Hawaiian Volcano Observatory
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Mauna Loa

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Other Volcanoes

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Volcanic Hazards

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About HVO

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Volcanoes of Hawai`i

The island of Hawai`i has one of the youngest and most diverse landscapes on Earth. Built by countless eruptions of lava and tephra and sculpted by faults, landslides, and water, the Big Island is a remarkable window into the early histories of the other, much older Hawaiian Islands. The images below illustrate the striking landscapes of Hawaiian volcanoes and the islands they've built in the past few million years. You'll also find images of recent eruptions and the work that we do to improve our understanding of volcanoes and issue timely warnings when hazardous activity threatens people and property. See description of images on this Web site.

Kilauea Volcano

Time Lapse Movies

The Hawaiian Volcano Observatory have built camera systems to act as surrogate eyes. These time lapse camera systems supplement the near-real-time Pu`u `O`o webcam and the Mauna Loa webcam by providing an inexpensive alternative that can be rapidly and easily deployed. These camera systems have allowed Hawaiian Volcano Observatory scientists to document a variety of exciting volcanic processes that occur on active shield volcanoes. The time lapse movies illustrate many of these processes.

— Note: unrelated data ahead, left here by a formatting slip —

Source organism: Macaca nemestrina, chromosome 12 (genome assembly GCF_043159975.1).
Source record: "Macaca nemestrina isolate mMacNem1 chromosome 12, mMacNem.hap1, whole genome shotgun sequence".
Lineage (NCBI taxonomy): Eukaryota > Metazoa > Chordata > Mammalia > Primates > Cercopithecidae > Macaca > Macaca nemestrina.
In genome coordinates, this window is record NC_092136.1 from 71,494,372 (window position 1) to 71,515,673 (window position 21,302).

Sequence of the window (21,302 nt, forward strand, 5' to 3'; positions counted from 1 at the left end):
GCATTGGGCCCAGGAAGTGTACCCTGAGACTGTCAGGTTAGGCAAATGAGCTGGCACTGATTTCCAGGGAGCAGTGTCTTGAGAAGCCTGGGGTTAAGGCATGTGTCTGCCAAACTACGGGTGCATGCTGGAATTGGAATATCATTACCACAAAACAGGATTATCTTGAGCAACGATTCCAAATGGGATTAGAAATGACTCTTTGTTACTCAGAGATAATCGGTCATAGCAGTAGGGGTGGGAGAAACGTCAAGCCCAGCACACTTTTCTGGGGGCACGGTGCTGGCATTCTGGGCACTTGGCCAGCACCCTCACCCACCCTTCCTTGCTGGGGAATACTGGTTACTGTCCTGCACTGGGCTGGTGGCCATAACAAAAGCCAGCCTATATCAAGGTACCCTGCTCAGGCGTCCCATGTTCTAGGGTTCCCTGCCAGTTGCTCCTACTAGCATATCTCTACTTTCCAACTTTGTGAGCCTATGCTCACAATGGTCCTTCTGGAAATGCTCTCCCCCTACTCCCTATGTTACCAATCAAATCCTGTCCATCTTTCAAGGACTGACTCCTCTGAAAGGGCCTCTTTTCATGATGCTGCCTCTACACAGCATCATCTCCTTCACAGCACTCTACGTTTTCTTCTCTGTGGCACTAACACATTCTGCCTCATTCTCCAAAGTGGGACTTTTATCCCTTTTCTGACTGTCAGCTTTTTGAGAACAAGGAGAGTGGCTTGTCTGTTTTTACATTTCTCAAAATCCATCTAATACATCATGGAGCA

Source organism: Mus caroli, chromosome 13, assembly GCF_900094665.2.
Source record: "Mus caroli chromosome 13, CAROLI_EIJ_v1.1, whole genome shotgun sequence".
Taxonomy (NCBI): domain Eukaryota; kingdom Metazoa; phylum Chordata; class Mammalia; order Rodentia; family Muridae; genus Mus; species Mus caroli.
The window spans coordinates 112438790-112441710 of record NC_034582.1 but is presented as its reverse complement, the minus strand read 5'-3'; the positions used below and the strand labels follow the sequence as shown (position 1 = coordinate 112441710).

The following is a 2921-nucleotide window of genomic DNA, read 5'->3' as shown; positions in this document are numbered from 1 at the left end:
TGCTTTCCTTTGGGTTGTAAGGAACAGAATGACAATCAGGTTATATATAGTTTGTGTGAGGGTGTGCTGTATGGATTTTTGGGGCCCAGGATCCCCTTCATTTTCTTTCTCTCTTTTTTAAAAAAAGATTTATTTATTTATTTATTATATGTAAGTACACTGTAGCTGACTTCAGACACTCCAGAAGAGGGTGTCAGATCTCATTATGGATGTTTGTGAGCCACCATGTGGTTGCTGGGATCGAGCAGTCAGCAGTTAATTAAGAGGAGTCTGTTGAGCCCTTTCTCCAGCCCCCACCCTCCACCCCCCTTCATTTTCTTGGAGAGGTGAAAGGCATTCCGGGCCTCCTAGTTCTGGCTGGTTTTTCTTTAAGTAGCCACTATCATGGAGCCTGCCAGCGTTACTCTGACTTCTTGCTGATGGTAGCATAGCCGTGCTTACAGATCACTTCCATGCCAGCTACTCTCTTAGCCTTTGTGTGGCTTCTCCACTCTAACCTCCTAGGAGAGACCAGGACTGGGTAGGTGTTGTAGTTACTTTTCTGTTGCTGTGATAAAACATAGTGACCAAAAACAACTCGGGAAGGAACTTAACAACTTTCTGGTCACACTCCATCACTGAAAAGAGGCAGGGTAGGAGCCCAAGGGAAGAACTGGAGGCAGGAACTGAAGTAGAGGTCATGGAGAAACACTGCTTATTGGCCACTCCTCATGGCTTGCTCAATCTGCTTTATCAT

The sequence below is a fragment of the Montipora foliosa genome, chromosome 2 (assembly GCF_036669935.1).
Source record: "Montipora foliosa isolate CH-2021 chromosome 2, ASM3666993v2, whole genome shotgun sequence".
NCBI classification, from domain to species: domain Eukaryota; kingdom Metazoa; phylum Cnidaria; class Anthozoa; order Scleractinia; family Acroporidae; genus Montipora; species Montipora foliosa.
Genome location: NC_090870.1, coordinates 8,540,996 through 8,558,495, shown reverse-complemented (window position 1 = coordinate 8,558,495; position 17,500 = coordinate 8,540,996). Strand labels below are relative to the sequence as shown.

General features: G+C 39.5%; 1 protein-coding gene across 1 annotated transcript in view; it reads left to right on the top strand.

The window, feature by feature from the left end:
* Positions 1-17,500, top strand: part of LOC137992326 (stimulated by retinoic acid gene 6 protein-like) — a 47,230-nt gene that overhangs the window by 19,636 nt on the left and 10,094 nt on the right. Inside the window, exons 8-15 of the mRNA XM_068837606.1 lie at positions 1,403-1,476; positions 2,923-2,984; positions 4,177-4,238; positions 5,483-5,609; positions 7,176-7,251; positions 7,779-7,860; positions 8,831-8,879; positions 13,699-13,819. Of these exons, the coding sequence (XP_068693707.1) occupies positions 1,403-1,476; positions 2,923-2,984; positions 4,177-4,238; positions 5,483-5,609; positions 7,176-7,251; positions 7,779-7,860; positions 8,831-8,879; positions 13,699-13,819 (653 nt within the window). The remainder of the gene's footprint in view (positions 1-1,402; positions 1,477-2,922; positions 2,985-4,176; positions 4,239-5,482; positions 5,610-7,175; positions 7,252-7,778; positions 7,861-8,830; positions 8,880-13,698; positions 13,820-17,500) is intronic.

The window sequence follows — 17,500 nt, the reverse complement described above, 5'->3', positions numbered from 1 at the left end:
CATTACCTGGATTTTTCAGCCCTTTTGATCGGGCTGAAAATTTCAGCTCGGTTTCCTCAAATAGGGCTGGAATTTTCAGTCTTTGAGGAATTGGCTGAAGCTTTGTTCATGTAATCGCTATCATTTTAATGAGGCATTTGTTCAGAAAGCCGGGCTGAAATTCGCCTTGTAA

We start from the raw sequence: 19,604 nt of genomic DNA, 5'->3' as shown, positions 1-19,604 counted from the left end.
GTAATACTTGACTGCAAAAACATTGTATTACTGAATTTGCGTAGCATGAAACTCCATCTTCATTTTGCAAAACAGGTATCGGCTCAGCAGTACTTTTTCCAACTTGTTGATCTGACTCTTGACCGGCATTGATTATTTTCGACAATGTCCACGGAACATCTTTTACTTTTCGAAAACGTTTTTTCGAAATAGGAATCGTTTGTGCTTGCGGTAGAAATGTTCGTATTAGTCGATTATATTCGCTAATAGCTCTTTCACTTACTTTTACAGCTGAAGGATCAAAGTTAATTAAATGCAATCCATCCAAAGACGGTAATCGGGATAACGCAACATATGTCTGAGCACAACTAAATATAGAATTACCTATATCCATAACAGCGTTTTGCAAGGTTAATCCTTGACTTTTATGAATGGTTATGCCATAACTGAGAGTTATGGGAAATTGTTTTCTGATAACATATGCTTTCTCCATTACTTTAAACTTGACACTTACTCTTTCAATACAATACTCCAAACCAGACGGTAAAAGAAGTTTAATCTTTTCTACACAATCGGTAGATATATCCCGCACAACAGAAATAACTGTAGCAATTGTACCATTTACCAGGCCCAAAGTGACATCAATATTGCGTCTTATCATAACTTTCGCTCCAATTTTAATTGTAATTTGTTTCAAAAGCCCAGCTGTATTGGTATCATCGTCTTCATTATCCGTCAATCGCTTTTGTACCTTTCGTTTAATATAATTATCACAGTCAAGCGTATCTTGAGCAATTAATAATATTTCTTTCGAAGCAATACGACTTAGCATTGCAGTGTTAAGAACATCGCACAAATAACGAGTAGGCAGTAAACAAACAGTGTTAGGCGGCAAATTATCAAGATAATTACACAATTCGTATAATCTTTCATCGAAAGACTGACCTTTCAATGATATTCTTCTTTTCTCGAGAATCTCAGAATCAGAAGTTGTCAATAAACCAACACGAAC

Tour of summit caldera

East rift zone photographs

Pu`u` `O`o - Kupaianaha eruption

Mauna Loa Volcano

Spotlight Image Archive

Other USGS photo galleries of volcanoes

About the Images
Each topic will lead you to a page of small images (200 x 125 pixels) with a few corresponding key words. Each of the small images are linked to a medium-sized image (350 x 219 pixels) with a detailed caption, which is linked to a large image (800 x 500 pixels). The original images are either 35mm slide transparencies or digital. Unless noted on the image and caption, the photographs were taken by scientists of the U.S. Geological Survey and are in the public domain. If you use the images, please credit U.S. Department of Interior, U.S. Geological Survey. skip past bottom navigational bar

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How Hawaiian Volcanoes Work

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Updated: 14 November 2006 (pnf)